Bleaching your hair at home? You have to get the ratio of bleach to developer right, especially if you have long hair or dark hair. It matters if you use a 20 developer, 30 developer or 40 developer.
If you have dark hair, you would have wanted to get it dyed a lighter color like blonde, pastel or ash. But for this you need to bleach your hair to get rid of exisiting color pigment first.
I always suggest going to a professional hairstylist to get a bleach job, but for a lot of people this has become difficult due to current circumstances.
And I’ve seen one horror story after another about bleaching hair at home gone wrong. And these usually have to do with using the wrong bleach to developer ratio.
So in this article I’ll talk about the right ratio of bleach to developer you should use while mixing them together and how to apply them correctly on your hair.
What Ratio Of Bleach To Developer To Use
Exact Ratio Of Bleach To The Developer You Should Use (20, 30, 40 Developer)
Given below is the corect ratio of bleach to developer you should use depending on the type of developer:
- 30 developer to bleach ratio – 2:1
- 20 developer to bleach ratio – 2:1
- 40 developer to bleach ratio – 2:1
Surprised? Yup. The amount of developer you use on the bleach has got nothing to do with the strength.
Most hairstylists suggest using two parts of developer for every one part of bleach as this ratio gives you the right consistency of liquid.
This ratio gives you a fairly runny texture of bleach that can be easily applied to hair. Now this consistency is good for long hair as it drips down enough to spread throughout the tresses, but it’s not thin enough to go down your face.
A 20 developer, 30 developer and 40 developer are only assigned these numbers to indicate how much they lift your existing hair color. They are not an indication of how much developer to add.
Here is a quick guide if you’re using a developer and bleach packet:
- For every 50gm bleach powder you’ll need 100gm of developer
- For every 100gm of bleach you’ll need 200gm of developer
If you’re using ounces instead of grams the ratio will be the same.
- For every 1oz of bleach, you’ll need 2oz of developer
- For every 2oz of bleach you’ll need 4oz of developer
If you use too much developer your mixture will end up runny and can get on your face, skin, etc. causing burning and inflammation. If you use too little developer the mixture will be too thick and won’t adhere to hair well. This will cause uneven bleaching.
Note: This ratio of 2:1 will change if you’re planning to bleach your hair for a balayage. We do NOT want the bleach to spread all over in case of a balayage. So a thicker paste is required when doing a balayage or covering up small areas of hair. In this case you should use the bleach and developer in the ratio 1:1. With only one part of developer added to one part of bleach.
How To Measure Bleach And Developer?
You shouldn’t have too much difficulty in measuring the bleach and developer as most bleaching kits come with measuring tools like a spoon that you can use to get the right ratio.
However, if such thing isn’t unavailable you can use old measuring spoons you’ve got in your kitchen that are used to measure baking ingredients.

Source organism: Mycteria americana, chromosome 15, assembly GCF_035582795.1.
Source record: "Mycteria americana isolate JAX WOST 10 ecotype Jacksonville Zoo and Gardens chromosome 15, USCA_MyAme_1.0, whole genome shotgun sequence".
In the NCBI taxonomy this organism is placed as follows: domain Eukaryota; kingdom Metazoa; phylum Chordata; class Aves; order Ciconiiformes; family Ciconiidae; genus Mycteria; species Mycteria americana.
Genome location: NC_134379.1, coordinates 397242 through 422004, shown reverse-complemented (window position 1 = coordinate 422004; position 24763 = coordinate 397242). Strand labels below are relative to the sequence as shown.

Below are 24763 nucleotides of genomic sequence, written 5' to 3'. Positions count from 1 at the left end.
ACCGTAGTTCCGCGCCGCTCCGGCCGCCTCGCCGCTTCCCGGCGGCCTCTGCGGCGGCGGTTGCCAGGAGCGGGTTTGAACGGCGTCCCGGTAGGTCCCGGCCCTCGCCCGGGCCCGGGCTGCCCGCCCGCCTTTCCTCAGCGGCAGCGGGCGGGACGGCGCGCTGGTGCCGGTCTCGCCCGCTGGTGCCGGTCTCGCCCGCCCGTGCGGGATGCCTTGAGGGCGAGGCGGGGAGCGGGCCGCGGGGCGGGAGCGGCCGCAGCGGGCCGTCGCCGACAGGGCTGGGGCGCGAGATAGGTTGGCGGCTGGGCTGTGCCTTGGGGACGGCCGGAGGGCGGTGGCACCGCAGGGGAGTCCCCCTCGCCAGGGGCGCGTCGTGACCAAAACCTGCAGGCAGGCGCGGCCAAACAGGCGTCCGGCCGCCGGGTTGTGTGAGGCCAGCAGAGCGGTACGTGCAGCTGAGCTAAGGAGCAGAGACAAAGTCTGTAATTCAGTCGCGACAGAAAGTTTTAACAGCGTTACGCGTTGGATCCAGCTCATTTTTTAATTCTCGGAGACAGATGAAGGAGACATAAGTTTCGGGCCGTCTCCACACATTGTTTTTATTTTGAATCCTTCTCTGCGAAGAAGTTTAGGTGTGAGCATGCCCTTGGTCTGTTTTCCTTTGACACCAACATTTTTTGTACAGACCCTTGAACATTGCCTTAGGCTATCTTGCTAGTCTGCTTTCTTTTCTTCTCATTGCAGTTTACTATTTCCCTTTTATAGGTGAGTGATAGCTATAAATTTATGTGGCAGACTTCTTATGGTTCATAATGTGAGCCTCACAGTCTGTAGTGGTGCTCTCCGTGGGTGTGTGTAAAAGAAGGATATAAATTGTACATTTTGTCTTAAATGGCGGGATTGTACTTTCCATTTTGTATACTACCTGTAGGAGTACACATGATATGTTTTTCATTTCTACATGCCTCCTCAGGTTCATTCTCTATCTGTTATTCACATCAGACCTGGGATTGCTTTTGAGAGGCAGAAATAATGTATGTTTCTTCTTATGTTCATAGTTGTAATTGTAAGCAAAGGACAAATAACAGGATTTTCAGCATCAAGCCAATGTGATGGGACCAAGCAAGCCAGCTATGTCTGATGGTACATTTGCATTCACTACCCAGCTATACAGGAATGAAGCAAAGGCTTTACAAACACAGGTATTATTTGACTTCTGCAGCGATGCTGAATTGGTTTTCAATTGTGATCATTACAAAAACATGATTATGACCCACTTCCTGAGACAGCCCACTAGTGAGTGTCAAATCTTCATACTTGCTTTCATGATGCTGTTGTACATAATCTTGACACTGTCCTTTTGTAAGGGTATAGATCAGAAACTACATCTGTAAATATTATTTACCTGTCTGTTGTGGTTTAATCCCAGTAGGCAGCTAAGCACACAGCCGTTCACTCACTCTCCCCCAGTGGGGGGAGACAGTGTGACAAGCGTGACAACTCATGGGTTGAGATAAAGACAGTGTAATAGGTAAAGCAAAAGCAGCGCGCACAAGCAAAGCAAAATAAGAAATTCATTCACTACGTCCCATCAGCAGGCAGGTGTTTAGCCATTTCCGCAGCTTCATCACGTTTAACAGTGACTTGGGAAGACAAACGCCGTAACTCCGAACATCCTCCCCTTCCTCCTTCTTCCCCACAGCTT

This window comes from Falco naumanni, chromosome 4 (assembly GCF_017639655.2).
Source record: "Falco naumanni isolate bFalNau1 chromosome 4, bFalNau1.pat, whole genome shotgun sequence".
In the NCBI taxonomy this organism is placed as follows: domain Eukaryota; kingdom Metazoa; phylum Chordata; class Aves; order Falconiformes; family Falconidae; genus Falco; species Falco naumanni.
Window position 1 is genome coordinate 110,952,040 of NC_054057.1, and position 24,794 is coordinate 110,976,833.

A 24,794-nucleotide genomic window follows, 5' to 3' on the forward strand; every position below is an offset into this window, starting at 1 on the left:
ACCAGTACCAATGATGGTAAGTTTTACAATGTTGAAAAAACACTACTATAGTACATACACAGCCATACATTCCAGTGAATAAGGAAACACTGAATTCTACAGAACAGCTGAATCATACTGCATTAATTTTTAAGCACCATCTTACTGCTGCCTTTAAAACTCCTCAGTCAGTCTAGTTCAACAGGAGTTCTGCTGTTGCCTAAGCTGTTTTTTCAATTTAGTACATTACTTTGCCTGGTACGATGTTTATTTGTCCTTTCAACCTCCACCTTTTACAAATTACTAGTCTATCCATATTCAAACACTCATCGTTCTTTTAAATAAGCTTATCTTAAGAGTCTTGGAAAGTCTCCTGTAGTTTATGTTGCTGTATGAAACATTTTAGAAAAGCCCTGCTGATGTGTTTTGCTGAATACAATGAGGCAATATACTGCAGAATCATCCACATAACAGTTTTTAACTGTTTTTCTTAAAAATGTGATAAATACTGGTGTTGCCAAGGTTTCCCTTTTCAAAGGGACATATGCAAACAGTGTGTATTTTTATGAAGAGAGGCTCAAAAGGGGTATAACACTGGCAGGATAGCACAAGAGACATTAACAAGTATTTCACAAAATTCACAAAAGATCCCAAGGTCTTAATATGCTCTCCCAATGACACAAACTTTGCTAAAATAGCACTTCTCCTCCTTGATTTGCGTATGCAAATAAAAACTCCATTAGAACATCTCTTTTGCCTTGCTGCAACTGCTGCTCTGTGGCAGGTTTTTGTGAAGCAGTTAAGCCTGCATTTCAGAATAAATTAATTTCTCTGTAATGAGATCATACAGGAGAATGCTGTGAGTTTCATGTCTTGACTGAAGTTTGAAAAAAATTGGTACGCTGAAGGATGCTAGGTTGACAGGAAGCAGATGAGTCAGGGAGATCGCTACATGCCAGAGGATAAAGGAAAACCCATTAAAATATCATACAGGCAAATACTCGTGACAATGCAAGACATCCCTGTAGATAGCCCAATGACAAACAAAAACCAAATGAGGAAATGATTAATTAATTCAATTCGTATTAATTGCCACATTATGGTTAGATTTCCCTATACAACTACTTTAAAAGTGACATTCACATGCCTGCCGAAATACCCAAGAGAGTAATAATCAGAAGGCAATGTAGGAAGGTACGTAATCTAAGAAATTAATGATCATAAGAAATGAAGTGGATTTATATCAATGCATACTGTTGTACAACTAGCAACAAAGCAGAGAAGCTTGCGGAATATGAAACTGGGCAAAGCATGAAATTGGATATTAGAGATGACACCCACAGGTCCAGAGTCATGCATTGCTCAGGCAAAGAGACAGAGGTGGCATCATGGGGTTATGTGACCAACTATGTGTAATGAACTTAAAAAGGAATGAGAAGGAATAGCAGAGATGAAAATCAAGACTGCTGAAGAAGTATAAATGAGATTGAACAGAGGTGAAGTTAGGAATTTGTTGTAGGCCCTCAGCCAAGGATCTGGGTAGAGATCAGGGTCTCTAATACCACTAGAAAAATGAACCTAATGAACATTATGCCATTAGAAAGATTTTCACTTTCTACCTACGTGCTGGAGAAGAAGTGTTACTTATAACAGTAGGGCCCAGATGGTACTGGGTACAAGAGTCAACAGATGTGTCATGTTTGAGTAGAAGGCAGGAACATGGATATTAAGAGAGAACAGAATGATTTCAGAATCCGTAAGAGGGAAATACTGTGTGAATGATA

Just remember to wash and dry them thoroughly before use and never use these spoons for measuring food once you’ve got bleach in them.
- Related: How To Mix Developer And Bleach
- Related: Is 10 Volume Developer Damaging To Hair and Scalp
- Related: Tips On How To Treat Scabs On Scalp From Bleach
How To Mix Bleach And Developer?
If you’re going to lighten your hair at home and have got the bleaching powder and developer ready it’s now time to mix them.
But before you start make sure you have all items handy:
- Plastic gloves
- A plastic mixing bowl
- A plastic hair brush
- Measuring scoop
Measure out the bleach using the scoop and add it to the bowl. You can use the same scoop to add two measures of developer to the bowl over the bleach. Now, mix it well using the brush. And don’t forget to wear gloves while doing this to prevent getting bleach on your skin.
Mix the bleach and developer well until you get rid of any lumps that are formed and the mixture is a smooth, runny consistency.
Lumps in the mixture will prevent your hair from getting bleached evenly while a smooth liquid ensures proper application.
What Type Of Bleach And Developer Do I Use?
There are different strengths when it comes to bleach as well. If you have dark brown hair or black hair, you should use a strong bleach like the Clairol Professional BW2 Hair Powder Lightener on your hair.
But if you have blonde hair and want to go platinum or have light brown tones, something more mild like the eZn Creamy Hair Bleaching Cream would be sufficient.
Also there is a new variety of bleach called the “blue bleach”. This bleach prevents hair from turning orange or getting brassy undertones as the blue pigments in there neutralize the brasiniess.
But you don’t have to use the blue bleach on blonde or light brown hair as the chances of it turning brassy after bleaching is less.
If you’re dying really dark or black hair, blue bleach might come handy.
A lot of people (including me at the beginning) get really confused with developers. What exactly are they?
Well, a developer or activator is nothing but hydrogen peroxide that helps in lifting the hair cuticles making it easier for bleach to remove the color pigments.
The number on the developers signify its oxidation potential or strength. So the bigger the number the more effective it is at removing hair color. But at the same time, it’s also more corrosive and damaging.
Now there are developers ranging from 10 to 40. A 10 developer is very mild and doesn’t exactly lighten hair just brings it down a tone or two.